Jayashankar Bhupalpally: Environmental activists, nature lovers and academicians have urged the State government to take steps for the protection of the rare canebrake (calamus rotang) forest site in the district.
Though notified as cane reserve by the Forest Department, the cane forest near Palampet village in the district is facing habitat depletion and destruction. It is also facing threat from land grabbers, and needs immediate steps for protection.
Canes are one of the principal non-timber forest product (NTFP) species in India. Canes are otherwise called rattans (‘rotan’ is the local Malaya term for cane). Indonesia dominates rattan export while China is a major rattan importer with 59 per cent of global imports. Concerned by the reports of depleting rattan resource in the native habitats, World Wildlife Fund (WWF) has been piloting new initiatives focusing on rattan sustainability and traceability since 2009.
Calmus Rotang is found only near Palamapet below the Ramappa tank in the State. Though the total area of the cane forest was 51 acres in 1974 when it was identified as the cane reserve, the forest had shrunk in the later years. The local people were resorting to burning and converting the cane-habitat-cum-bat-roosting site into paddy fields, notwithstanding the fact that was a notified reserve residing alongside the road, proximate to the Ramappa Temple and Palampet village.
Following several requests by activists and academicians and scientists like Suthari Satish, the forest officials conducted a survey using the Global Positioning System (GPS) in 2014 and created the borders. During the survey, it was found that the cane was spread over just 43.04 acres. The forest officials visited the cane forest in 2014. “Later, a trench was dug up around the cane reserve, but there is a need to put up fence to protect the land from land grabbers. There were several attempts by the local people to usurp the land,” said Suthari Satish, who also published a research paper ‘Ecology and conservation status of canebrakes in Warangal district of Andhra Pradesh, India on the cane forest’ in 2012.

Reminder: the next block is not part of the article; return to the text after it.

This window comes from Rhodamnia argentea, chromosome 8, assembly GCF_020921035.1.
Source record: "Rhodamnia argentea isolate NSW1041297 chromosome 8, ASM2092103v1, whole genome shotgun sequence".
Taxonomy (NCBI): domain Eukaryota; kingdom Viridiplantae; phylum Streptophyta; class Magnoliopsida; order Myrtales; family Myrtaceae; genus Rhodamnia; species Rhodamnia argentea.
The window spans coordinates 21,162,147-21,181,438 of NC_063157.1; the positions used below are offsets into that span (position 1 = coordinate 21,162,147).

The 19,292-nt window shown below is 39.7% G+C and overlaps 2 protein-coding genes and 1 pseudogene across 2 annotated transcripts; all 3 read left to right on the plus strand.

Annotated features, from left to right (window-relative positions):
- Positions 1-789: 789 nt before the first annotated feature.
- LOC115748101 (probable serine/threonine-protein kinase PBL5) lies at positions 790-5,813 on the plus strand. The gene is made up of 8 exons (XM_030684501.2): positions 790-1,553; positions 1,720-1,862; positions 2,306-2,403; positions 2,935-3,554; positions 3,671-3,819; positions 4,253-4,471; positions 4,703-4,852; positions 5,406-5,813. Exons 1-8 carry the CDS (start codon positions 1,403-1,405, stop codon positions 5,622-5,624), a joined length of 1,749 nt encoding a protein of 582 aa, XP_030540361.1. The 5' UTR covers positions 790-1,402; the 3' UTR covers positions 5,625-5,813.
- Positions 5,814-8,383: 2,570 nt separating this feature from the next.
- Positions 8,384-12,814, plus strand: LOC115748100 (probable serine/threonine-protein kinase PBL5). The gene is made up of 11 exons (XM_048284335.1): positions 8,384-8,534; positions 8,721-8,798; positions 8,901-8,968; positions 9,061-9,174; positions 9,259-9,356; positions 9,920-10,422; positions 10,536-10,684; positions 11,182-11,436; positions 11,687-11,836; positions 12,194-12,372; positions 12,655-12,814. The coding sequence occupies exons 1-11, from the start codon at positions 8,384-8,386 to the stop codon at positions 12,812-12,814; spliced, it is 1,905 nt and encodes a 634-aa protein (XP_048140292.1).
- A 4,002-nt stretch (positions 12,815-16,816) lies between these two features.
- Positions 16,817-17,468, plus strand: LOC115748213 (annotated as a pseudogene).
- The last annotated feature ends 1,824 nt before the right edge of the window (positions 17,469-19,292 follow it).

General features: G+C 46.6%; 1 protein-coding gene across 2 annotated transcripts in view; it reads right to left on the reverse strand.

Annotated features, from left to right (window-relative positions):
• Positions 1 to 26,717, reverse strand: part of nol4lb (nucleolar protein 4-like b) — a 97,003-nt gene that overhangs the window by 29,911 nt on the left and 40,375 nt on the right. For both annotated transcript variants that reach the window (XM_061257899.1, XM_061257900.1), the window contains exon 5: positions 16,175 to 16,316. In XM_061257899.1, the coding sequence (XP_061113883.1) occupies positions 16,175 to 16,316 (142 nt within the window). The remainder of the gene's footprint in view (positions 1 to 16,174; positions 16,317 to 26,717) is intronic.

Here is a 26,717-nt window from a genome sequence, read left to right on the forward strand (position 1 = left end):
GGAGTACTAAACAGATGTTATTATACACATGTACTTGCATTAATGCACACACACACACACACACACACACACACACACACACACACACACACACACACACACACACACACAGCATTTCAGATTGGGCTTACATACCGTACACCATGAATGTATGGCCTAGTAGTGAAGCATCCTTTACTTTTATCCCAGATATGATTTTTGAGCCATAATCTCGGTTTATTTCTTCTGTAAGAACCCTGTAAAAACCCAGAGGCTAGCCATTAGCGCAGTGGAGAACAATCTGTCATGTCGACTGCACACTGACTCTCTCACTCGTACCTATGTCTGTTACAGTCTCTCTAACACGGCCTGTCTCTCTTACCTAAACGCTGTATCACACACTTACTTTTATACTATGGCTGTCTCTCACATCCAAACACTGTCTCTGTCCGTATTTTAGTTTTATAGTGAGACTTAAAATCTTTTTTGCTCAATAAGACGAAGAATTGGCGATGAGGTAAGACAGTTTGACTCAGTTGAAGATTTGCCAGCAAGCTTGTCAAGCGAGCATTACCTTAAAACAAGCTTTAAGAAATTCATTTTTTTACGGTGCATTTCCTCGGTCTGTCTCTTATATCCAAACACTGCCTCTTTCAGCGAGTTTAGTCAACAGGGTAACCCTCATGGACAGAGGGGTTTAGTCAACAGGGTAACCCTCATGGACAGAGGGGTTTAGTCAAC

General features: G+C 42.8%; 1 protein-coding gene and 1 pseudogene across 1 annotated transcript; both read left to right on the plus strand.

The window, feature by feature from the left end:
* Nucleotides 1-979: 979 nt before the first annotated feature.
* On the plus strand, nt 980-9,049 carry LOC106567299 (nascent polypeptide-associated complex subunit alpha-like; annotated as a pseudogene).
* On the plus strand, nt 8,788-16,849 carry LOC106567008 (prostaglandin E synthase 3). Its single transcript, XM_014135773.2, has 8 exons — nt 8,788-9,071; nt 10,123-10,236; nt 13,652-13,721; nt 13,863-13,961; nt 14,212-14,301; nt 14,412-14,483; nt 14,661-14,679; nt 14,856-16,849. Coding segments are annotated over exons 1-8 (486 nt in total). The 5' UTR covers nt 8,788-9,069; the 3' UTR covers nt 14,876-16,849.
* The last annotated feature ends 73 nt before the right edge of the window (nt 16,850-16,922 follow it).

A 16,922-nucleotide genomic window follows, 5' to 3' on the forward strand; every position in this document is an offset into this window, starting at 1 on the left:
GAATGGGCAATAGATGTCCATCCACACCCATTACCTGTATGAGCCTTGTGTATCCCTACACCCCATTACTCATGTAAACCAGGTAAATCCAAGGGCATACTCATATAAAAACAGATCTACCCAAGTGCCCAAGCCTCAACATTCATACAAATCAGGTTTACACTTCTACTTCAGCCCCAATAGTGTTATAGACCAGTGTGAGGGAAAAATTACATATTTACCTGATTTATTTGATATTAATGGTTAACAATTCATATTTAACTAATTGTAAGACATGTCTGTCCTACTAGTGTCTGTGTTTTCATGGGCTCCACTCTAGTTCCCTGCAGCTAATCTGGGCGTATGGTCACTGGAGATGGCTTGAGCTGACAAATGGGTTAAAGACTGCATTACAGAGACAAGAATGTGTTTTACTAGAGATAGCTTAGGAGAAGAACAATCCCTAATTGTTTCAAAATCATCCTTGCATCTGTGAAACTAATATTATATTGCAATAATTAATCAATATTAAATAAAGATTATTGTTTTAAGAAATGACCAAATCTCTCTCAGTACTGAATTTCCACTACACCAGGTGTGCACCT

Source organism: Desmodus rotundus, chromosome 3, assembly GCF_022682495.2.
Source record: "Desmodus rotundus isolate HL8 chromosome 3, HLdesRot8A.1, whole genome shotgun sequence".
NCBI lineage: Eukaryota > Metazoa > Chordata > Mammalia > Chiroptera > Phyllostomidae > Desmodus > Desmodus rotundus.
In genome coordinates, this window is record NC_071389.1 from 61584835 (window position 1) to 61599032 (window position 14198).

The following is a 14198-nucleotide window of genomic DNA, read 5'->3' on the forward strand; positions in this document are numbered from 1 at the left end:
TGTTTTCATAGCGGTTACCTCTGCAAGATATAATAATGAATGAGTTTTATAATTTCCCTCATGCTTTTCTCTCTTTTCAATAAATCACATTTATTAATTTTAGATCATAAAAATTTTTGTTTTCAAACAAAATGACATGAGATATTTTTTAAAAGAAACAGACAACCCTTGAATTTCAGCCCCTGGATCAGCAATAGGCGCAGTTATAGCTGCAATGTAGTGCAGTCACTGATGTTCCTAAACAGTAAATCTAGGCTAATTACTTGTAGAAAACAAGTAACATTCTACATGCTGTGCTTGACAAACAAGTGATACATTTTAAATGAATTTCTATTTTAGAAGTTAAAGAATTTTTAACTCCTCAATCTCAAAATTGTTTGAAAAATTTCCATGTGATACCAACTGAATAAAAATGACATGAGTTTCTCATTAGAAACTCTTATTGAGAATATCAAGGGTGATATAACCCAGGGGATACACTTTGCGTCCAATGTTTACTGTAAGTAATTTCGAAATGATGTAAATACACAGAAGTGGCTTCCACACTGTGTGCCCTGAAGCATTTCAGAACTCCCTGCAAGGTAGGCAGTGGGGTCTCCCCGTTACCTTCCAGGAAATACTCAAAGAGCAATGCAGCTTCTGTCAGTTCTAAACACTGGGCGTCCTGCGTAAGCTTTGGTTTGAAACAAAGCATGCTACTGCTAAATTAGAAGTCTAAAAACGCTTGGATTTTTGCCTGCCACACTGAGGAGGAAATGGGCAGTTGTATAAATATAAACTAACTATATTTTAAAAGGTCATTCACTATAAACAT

On other hand, founder president of the Society for Public Welfare and Initiative (SPWI), Dr Devath Suresh said officials must take steps for immediate protection of land and cane forest. Environmental activist and Vana Seva Society (VSS) president Potlapally Veerabhadra Rao found fault with the lethargic attitude of the officials and demanded that the government take steps to protect this rare plant species. This cane reserve is also habitat of 122 plant species which need protection.